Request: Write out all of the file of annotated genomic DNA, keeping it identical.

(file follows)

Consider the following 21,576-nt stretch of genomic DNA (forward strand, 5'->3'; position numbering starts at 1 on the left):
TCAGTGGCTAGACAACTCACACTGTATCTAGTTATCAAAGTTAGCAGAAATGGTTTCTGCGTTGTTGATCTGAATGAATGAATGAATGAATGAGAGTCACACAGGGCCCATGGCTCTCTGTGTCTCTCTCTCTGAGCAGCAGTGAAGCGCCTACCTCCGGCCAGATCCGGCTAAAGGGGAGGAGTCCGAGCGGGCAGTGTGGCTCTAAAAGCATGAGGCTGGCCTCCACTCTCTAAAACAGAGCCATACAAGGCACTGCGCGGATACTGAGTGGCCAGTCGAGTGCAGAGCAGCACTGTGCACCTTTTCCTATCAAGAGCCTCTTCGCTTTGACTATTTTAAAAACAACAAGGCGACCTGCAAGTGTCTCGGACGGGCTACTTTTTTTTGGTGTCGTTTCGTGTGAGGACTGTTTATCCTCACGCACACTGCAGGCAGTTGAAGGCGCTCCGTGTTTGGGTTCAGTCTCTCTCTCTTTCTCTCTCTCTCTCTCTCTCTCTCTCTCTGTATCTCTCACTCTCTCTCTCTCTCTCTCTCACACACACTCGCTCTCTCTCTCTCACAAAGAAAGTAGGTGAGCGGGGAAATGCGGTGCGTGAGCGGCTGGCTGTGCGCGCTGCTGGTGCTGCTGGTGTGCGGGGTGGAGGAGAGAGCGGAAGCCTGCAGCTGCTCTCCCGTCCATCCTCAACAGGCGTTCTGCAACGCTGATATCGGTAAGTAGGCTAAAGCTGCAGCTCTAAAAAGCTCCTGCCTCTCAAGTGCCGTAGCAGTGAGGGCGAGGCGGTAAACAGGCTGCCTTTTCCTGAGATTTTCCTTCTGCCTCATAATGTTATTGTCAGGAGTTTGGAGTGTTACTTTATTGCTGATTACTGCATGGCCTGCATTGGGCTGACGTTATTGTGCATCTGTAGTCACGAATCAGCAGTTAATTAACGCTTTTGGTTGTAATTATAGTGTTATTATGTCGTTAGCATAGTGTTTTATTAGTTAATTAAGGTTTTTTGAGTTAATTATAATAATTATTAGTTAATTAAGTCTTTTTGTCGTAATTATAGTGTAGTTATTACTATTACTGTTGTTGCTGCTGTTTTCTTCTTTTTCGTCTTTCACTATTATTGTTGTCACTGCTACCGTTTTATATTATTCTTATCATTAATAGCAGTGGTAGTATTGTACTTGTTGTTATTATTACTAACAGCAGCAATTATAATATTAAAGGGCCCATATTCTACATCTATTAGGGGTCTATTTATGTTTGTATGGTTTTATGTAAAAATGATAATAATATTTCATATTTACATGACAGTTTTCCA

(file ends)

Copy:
Consider the following 21,576-nt stretch of genomic DNA (forward strand, 5'->3'; position numbering starts at 1 on the left):
TCAGTGGCTAGACAACTCACACTGTATCTAGTTATCAAAGTTAGCAGAAATGGTTTCTGCGTTGTTGATCTGAATGAATGAATGAATGAATGAGAGTCACACAGGGCCCATGGCTCTCTGTGTCTCTCTCTCTGAGCAGCAGTGAAGCGCCTACCTCCGGCCAGATCCGGCTAAAGGGGAGGAGTCCGAGCGGGCAGTGTGGCTCTAAAAGCATGAGGCTGGCCTCCACTCTCTAAAACAGAGCCATACAAGGCACTGCGCGGATACTGAGTGGCCAGTCGAGTGCAGAGCAGCACTGTGCACCTTTTCCTATCAAGAGCCTCTTCGCTTTGACTATTTTAAAAACAACAAGGCGACCTGCAAGTGTCTCGGACGGGCTACTTTTTTTTGGTGTCGTTTCGTGTGAGGACTGTTTATCCTCACGCACACTGCAGGCAGTTGAAGGCGCTCCGTGTTTGGGTTCAGTCTCTCTCTCTTTCTCTCTCTCTCTCTCTCTCTCTCTCTCTGTATCTCTCACTCTCTCTCTCTCTCTCTCTCACACACACTCGCTCTCTCTCTCTCACAAAGAAAGTAGGTGAGCGGGGAAATGCGGTGCGTGAGCGGCTGGCTGTGCGCGCTGCTGGTGCTGCTGGTGTGCGGGGTGGAGGAGAGAGCGGAAGCCTGCAGCTGCTCTCCCGTCCATCCTCAACAGGCGTTCTGCAACGCTGATATCGGTAAGTAGGCTAAAGCTGCAGCTCTAAAAAGCTCCTGCCTCTCAAGTGCCGTAGCAGTGAGGGCGAGGCGGTAAACAGGCTGCCTTTTCCTGAGATTTTCCTTCTGCCTCATAATGTTATTGTCAGGAGTTTGGAGTGTTACTTTATTGCTGATTACTGCATGGCCTGCATTGGGCTGACGTTATTGTGCATCTGTAGTCACGAATCAGCAGTTAATTAACGCTTTTGGTTGTAATTATAGTGTTATTATGTCGTTAGCATAGTGTTTTATTAGTTAATTAAGGTTTTTTGAGTTAATTATAATAATTATTAGTTAATTAAGTCTTTTTGTCGTAATTATAGTGTAGTTATTACTATTACTGTTGTTGCTGCTGTTTTCTTCTTTTTCGTCTTTCACTATTATTGTTGTCACTGCTACCGTTTTATATTATTCTTATCATTAATAGCAGTGGTAGTATTGTACTTGTTGTTATTATTACTAACAGCAGCAATTATAATATTAAAGGGCCCATATTCTACATCTATTAGGGGTCTATTTATGTTTGTATGGTTTTATGTAAAAATGATAATAATATTTCATATTTACATGACAGTTTTCCA